18 June 2020
LCP’s analysis of the early Solvency II disclosures of 50 insurers across the UK and Ireland, has found a big change in the risks which most concern the industry.
30% of insurers identified Brexit is a key risk, down from 60% last year, while climate change and cyber risk are both seen as rising priority areas. 52% see cyber security as a key risk, up from 46% last year, while 46% of firms cited climate change, significantly up from 18% last year.
A key new risk for insurers is ‘unanticipated coverage’ where they find that they face claims for risks that they had previously believed to be not covered by their policies, particularly in light of the Covid-19 crisis. Insurers are also concerned about ‘conduct risk’ or the risk that regulators will take further steps with major financial implications following the publication of the FCA’s interim report into general insurance pricing practices.
Despite Covid-19 related uncertainty, over half of insurers (52%) did confirm they expected to continue to meet regulatory capital requirements. 48% either remained silent or said there was still too much uncertainty to confirm if they would be able to meet the requirements.
Other findings include:
- Insurers continue to be sufficiently capitalised with eligible own funds that are, on average, nearly double their Solvency Capital Requirement (SCR) at their 2019 year ends.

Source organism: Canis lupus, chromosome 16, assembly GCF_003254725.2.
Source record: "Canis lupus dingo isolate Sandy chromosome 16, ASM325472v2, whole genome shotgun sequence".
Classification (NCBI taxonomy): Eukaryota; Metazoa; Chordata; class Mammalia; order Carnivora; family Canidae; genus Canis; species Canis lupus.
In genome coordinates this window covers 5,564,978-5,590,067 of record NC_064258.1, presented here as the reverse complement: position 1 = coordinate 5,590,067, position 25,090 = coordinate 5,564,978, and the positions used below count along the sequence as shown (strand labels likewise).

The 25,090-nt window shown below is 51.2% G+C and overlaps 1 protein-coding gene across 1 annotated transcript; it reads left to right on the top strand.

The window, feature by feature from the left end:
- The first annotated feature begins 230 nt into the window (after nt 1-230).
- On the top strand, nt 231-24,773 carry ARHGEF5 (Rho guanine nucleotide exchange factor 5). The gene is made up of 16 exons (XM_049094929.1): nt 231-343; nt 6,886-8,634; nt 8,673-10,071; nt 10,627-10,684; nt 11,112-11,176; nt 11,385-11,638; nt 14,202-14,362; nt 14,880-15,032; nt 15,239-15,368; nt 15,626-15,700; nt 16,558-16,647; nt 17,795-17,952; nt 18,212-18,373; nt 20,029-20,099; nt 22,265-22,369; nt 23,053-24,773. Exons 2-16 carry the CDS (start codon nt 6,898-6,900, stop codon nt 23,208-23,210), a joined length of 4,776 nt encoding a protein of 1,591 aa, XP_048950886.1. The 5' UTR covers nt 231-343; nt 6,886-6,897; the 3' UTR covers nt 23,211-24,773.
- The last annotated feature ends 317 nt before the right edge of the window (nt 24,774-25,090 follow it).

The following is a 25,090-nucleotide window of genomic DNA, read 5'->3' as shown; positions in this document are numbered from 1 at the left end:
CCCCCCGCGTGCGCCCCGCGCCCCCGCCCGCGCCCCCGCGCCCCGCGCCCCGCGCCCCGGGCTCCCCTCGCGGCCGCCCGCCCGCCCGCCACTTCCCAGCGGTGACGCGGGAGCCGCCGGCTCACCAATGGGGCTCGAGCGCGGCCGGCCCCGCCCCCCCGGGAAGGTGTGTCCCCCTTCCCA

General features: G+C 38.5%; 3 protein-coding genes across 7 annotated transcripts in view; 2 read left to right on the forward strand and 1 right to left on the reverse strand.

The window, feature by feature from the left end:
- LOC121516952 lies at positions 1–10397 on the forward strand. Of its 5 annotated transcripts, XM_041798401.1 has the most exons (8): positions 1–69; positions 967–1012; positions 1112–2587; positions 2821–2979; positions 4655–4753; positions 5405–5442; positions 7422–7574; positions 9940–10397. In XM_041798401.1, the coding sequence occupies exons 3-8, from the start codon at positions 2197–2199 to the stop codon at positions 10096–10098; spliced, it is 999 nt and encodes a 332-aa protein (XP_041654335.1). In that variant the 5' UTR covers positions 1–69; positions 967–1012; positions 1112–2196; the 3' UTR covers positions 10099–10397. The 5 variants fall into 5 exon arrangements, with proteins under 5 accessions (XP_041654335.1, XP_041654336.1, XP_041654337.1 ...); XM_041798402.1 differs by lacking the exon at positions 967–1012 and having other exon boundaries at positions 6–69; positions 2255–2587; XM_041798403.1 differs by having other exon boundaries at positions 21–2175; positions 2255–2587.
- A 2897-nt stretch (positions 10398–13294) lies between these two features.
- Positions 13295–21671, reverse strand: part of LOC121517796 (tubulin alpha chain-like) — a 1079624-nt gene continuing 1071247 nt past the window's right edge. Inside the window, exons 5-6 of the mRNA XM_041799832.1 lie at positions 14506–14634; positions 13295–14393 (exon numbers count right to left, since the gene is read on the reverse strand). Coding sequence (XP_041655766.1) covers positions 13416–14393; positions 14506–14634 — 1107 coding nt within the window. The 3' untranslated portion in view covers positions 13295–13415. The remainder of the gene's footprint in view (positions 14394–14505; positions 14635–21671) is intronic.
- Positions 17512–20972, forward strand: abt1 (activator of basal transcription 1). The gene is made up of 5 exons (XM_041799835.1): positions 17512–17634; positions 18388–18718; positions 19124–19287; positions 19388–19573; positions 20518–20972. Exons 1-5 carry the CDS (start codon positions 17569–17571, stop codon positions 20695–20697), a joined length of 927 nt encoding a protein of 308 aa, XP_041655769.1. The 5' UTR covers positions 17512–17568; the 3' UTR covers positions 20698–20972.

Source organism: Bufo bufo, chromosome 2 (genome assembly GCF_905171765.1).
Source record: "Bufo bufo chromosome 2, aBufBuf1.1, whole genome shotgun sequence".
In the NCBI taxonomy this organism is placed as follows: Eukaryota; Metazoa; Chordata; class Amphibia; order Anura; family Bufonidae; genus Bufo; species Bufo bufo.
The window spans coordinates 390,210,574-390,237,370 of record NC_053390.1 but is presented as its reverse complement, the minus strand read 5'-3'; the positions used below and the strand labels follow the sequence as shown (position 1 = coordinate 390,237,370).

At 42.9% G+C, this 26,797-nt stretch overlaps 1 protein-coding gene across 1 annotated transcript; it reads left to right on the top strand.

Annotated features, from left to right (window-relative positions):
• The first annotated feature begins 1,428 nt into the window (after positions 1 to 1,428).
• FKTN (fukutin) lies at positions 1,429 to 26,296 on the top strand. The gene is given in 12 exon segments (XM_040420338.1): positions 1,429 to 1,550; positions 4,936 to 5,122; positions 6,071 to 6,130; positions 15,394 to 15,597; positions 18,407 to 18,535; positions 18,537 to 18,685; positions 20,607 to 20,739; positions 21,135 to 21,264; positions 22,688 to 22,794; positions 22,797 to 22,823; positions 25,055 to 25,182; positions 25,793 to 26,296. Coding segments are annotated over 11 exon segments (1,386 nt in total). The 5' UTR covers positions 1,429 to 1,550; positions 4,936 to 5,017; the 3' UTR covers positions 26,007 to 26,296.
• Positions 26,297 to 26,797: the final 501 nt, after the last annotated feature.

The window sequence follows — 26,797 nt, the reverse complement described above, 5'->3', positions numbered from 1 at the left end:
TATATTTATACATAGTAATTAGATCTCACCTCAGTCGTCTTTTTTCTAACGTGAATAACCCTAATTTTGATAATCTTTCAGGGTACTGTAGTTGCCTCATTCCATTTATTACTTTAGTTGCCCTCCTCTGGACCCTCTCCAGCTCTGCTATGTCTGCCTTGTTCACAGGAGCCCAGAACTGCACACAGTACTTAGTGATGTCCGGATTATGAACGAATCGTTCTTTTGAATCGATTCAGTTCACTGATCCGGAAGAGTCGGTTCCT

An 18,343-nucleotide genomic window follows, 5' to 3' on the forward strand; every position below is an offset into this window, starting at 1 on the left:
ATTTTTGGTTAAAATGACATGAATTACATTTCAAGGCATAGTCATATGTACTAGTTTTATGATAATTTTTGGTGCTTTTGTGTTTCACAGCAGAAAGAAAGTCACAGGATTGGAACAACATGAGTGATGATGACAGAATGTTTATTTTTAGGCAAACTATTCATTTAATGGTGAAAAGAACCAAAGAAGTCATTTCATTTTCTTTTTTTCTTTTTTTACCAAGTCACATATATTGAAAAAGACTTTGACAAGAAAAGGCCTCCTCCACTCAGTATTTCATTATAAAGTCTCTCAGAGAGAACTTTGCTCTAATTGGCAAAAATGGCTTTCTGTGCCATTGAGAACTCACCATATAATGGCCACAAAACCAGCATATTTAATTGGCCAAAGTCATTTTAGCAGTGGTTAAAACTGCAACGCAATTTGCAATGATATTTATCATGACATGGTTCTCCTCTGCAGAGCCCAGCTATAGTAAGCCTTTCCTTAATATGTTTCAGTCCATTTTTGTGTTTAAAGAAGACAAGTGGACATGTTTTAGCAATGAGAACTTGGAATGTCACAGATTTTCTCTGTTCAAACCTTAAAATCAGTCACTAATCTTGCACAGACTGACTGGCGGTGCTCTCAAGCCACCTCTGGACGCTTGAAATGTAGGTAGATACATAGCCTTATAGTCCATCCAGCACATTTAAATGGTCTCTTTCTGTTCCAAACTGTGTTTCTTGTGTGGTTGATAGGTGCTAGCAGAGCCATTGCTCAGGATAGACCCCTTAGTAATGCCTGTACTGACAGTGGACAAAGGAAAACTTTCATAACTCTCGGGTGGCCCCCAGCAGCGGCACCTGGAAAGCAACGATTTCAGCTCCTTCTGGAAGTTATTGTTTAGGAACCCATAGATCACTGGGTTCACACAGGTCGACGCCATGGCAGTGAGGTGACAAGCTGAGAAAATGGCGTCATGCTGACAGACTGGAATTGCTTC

- 85% firms mentioned Covid-19 and its possible impact on claims experience. However, only 37% gave further details around how they are managing this such as assessing their exposures by lines of business or providing commentary on the expected impacts.
- 54% of firms mentioned the impact that market turmoil as a result of the pandemic is having on their investment holdings.
Cat Drummond, Partner in LCP’s Insurance Consulting team, commented:
“This analysis provides an interesting early view into how Covid-19 has shifted the insurance landscape. Concerns around the impact on claims experience and investments are rightly top of the agenda. The impact of the pandemic will have severe fallout for a number of business lines including travel, business interruption and income protection.”
“Brexit appears to be less of a key risk in the minds of insurers as it is replaced with concerns around cyber-crime and consumer protection. The issue around consumer protection is likely to rise even further up the agenda when the FCA publishes its final report into the pricing of home and motor insurance.”